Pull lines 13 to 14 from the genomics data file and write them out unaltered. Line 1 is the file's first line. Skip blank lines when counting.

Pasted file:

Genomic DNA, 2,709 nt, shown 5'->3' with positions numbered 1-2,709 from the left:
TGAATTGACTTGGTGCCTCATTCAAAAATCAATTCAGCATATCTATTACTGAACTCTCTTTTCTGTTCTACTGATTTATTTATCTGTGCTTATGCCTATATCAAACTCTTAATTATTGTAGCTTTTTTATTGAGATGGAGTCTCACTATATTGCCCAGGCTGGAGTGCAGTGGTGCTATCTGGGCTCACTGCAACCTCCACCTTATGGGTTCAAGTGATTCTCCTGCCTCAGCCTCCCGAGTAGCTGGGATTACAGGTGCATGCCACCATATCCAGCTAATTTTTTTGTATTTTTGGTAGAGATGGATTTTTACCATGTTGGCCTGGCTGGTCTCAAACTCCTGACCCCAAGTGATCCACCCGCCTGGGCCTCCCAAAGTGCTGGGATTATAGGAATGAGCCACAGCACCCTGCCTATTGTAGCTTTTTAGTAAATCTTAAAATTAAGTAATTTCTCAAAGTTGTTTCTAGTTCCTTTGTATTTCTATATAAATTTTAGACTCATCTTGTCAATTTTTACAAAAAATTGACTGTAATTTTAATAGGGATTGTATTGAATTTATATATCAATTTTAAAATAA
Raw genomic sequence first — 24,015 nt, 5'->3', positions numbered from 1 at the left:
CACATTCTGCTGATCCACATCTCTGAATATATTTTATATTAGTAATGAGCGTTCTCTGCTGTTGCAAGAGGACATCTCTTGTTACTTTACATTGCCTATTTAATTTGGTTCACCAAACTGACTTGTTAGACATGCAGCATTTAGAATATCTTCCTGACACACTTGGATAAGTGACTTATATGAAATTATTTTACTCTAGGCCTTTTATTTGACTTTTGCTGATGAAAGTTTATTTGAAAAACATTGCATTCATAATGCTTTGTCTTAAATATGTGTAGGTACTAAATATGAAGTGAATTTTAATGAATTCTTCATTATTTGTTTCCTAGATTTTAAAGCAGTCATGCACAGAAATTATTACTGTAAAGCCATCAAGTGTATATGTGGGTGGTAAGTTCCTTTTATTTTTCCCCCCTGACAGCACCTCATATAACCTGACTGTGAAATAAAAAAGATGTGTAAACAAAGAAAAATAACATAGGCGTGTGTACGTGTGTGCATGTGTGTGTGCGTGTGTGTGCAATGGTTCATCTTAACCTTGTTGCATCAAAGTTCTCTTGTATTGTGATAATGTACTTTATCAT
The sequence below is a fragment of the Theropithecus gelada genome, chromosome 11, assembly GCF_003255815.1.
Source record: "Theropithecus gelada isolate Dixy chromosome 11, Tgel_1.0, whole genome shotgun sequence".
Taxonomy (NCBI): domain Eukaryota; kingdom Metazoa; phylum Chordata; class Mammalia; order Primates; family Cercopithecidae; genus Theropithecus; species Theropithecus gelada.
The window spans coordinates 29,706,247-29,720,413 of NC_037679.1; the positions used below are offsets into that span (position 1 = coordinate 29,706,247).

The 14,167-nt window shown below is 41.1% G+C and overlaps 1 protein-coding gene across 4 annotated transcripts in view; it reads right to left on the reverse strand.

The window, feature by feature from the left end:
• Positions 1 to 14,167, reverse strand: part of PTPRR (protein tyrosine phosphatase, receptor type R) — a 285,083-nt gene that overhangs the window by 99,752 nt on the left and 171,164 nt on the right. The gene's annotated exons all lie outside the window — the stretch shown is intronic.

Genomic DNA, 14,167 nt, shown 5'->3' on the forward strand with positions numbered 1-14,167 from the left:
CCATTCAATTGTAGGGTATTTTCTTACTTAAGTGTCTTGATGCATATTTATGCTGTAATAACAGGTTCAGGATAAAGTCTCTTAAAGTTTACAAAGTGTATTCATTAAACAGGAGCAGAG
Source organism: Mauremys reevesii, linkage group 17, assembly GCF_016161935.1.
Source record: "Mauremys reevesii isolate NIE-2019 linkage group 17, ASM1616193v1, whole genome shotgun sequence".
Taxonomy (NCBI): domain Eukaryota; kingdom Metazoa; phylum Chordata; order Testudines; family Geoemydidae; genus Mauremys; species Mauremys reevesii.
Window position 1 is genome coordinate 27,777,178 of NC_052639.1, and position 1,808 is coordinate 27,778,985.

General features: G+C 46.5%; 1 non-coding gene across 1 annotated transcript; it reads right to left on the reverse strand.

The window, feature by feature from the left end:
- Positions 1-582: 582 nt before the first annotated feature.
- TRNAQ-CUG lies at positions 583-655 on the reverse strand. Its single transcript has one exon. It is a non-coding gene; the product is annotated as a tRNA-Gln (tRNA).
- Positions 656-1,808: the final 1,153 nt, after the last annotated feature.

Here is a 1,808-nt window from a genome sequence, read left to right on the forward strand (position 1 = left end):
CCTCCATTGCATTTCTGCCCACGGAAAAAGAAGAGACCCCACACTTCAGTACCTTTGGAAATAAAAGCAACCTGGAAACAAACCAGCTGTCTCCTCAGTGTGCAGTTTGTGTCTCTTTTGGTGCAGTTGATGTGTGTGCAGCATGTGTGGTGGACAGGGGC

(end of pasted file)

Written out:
CCATTCAATTGTAGGGTATTTTCTTACTTAAGTGTCTTGATGCATATTTATGCTGTAATAACAGGTTCAGGATAAAGTCTCTTAAAGTTTACAAAGTGTATTCATTAAACAGGAGCAGAG
Source organism: Mauremys reevesii, linkage group 17, assembly GCF_016161935.1.